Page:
Anne-Claude’s passion and her dedication are evident in every aspect of the domaine, from her respect for the soil to her commitment to quality throughout the winemaking process. She has thoroughly maintained her family’s pioneering spirit while demonstrating great prescience in her full adoption of biodynamic viticulture. Her progressive nature has firmly cemented Domaine Leflaive as a benchmark for all Burgundy producers.

The 2011 Vintage: Puligny-Montrachet

The 2010-2011 winter was marked by snow at the end of November and during December 2010, followed by dry and not particularly cold weather in January and February. In March, after some rainfall at the beginning of the month, temperatures rose and budburst was noted at month’s end.

The April sun sent temperatures up, while the vines developed quickly in the dry atmosphere. A lovely month of May enabled flowering under the most favorable auspices, although somewhat prematurely (May 13-16). June was magnificent, preserving the vintage’s sunny, precocious nature.

July was marked by storms, as well as temperatures that were chilly for the season. From the beginning of August, however, the sun was back, along with several very hot days, resulting in rapid ripening.

The harvest ran from August 25-31, the earliest ever seen at Domaine Leflaive.

Once the wines hummed their way through alcoholic fermentation, malolactic fermentation kept them fizzing throughout the winter. The wines have an acid/mineral structure and framework showing finesse and elegance. They are the very definition of the qualities inherent in each of our magnificent parcels.

The 2011 vintage can be appreciated at the earliest as follows:
Bourgogne Blanc beginning in 2013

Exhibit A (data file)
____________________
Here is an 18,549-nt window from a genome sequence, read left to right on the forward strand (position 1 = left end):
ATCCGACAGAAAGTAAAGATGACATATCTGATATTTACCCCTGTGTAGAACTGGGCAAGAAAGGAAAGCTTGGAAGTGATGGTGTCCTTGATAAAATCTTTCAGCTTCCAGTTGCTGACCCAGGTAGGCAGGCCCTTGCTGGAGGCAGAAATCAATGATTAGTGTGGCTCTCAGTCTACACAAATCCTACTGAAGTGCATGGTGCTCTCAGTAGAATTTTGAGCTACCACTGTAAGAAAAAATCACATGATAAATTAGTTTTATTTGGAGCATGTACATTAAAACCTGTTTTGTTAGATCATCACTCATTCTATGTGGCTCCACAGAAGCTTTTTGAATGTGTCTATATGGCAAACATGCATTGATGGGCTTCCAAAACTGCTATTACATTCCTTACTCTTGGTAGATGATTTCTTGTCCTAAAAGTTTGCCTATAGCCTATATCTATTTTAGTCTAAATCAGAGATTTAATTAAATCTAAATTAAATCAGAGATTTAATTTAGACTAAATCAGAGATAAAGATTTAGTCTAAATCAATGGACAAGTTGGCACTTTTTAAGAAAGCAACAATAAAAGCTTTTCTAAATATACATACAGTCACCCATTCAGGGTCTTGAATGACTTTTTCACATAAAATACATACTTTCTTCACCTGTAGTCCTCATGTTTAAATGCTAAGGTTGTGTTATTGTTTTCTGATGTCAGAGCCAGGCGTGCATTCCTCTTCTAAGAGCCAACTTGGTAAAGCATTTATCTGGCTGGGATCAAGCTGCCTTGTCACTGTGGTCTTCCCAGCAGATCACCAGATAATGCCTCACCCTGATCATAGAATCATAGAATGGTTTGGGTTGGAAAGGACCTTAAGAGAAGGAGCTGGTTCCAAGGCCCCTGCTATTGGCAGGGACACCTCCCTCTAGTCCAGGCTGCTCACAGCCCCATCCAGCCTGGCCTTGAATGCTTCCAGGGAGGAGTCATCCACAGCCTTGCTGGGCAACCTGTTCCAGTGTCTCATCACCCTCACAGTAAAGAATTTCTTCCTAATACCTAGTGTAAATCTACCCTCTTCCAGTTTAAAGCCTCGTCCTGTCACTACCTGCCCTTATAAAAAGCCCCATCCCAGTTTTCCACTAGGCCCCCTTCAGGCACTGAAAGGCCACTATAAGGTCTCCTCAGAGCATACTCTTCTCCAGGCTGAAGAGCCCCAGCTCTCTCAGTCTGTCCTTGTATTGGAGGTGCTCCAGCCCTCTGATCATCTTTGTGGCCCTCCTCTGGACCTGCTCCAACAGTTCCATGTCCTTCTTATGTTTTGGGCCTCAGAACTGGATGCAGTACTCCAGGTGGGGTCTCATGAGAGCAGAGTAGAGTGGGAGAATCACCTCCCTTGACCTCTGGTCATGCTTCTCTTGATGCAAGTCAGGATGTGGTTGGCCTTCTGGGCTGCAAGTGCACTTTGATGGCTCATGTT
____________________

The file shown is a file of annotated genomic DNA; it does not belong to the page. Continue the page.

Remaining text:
Puligny-Montrachet beginning in 2014
Premiers Crus beginning in 2015
Grand Crus beginning in 2017
Montrachet beginning in 2019

The 2011 Vintage: Mâcon-Verzé

At the end November and during December 2010, there was some snow in the Mâcon. Following this, the winter of 2011 (January and February) was a fairly mild and dry one. March was mild, with an early start to vegetation at the end of the month.

Budburst was very steady in April thanks to summery temperatures. May was a lovely month. The vines continued their growth, and the first flowers appeared around May 19. June was lovelier still, as was the first week in July. Beginning on July 7, however, cool and damp weather set in.

In August warm, sunny conditions returned and finished ripening the grape clusters. An early harvest began on Friday, September 2.

To summarize, “early” is the defining word for the 2011 vintage. The wines have a good acid structure balanced by delicious, sugary fruit, the whole underpinned by excellent minerality.

2011 Domaine Leflaive Bâtard-Montrachet Grand Cru

$549.99 per bottle  $499.99 per bottle by the case (6 bottles or more)

2011 Domaine Leflaive Bourgogne Blanc 

$69.99 per bottle  $59.99 per bottle by the case (6 bottles or more)

2011 Domaine Leflaive Mâcon-Verzé

$49.99 per bottle  $44.99 per bottle by the case (6 bottles or more)

2011 Domaine Leflaive Meursault 1er Cru sous le Dos d’Âne

$179.99 per bottle  $159.99 per bottle by the case (6 bottles or more)

2011 Domaine Leflaive Puligny-Montrachet  

$129.99 per bottle  $109.99 per bottle by the case (6 bottles or more)

2011 Domaine Leflaive Puligny-Montrachet 1er Cru Clavoillon  

$169.99 per bottle  $149.99 per bottle by the case (6 bottles or more)

2011 Domaine Leflaive Puligny-Montrachet 1er Cru Les Combettes

$259.99 per bottle  $229.99 per bottle by the case (6 bottles or more)

2011 Domaine Leflaive Puligny-Montrachet 1er Cru Les Folatieres

$239.99 per bottle  $229.99 per bottle by the case (6 bottles or more)